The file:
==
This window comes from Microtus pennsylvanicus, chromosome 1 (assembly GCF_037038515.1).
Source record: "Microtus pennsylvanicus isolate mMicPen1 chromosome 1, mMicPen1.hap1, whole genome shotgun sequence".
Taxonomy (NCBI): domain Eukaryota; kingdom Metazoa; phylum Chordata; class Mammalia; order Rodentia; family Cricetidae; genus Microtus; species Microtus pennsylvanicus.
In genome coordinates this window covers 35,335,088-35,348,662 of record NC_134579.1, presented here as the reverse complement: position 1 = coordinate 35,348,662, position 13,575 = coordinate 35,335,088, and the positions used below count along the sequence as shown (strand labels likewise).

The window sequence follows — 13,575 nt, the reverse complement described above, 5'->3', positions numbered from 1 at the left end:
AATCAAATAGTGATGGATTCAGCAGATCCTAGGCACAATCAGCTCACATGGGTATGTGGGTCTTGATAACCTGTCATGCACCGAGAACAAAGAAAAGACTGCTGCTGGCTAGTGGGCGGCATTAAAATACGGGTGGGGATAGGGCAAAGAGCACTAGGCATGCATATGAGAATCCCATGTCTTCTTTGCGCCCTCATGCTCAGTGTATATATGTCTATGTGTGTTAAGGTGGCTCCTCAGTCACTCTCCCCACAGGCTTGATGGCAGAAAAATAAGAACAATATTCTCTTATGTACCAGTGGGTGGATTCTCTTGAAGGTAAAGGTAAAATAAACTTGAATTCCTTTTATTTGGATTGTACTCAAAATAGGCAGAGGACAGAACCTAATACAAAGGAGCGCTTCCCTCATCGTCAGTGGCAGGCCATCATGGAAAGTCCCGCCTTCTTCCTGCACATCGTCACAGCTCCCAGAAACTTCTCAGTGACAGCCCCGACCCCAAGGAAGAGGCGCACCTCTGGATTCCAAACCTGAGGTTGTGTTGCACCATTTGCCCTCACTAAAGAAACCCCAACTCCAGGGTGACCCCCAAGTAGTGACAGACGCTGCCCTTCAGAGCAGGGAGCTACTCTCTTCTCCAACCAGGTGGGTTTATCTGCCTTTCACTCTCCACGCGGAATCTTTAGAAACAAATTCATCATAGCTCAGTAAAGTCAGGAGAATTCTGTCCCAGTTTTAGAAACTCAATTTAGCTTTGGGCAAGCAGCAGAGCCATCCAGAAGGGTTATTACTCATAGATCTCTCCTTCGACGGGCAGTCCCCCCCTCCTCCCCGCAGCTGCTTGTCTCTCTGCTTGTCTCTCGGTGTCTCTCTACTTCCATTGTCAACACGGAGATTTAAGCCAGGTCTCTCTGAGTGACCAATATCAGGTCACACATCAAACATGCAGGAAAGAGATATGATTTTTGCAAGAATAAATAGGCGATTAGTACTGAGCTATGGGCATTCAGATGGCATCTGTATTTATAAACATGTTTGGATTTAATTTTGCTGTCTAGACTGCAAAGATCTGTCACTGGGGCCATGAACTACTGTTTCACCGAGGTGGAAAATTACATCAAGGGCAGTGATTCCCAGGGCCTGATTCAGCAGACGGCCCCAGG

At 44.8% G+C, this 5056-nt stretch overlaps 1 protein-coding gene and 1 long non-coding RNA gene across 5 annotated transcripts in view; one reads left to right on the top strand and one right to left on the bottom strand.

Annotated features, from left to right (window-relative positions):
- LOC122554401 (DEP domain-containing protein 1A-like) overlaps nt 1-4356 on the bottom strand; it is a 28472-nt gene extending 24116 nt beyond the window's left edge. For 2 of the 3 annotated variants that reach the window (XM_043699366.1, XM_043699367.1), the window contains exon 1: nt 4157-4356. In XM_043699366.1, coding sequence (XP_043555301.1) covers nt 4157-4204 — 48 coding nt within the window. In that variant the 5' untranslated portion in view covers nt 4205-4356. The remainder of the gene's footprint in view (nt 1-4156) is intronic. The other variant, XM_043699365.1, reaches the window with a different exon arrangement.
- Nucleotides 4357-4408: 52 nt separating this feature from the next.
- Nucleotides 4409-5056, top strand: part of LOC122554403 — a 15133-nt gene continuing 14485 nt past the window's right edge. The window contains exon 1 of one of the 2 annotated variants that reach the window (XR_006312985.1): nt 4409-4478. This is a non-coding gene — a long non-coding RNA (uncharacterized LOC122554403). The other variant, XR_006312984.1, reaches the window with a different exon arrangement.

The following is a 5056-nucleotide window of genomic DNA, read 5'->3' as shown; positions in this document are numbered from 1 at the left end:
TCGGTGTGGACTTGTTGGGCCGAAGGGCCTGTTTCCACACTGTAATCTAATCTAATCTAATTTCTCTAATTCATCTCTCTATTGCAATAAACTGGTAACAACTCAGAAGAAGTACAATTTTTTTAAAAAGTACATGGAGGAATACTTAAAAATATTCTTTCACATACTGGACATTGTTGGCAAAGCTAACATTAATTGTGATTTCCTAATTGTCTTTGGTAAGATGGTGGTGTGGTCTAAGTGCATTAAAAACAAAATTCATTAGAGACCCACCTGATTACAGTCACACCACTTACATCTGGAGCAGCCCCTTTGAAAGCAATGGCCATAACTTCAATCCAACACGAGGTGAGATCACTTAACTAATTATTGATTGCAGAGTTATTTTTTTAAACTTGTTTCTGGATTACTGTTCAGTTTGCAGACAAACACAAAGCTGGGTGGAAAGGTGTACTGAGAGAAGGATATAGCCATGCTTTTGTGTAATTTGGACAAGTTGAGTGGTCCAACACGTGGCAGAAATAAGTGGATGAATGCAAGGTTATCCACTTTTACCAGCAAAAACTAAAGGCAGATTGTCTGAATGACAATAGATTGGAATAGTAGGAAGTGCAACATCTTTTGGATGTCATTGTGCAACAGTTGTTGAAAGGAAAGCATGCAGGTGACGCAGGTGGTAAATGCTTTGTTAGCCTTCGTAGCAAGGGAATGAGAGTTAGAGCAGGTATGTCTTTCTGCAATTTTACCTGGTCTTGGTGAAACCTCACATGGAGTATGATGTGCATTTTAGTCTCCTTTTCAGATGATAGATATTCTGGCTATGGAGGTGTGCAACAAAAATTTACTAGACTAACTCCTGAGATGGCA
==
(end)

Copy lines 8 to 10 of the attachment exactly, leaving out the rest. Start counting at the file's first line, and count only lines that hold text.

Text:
Annotated features, from left to right (window-relative positions):
- LOC122554401 (DEP domain-containing protein 1A-like) overlaps nt 1-4356 on the bottom strand; it is a 28472-nt gene extending 24116 nt beyond the window's left edge. For 2 of the 3 annotated variants that reach the window (XM_043699366.1, XM_043699367.1), the window contains exon 1: nt 4157-4356. In XM_043699366.1, coding sequence (XP_043555301.1) covers nt 4157-4204 — 48 coding nt within the window. In that variant the 5' untranslated portion in view covers nt 4205-4356. The remainder of the gene's footprint in view (nt 1-4156) is intronic. The other variant, XM_043699365.1, reaches the window with a different exon arrangement.
- Nucleotides 4357-4408: 52 nt separating this feature from the next.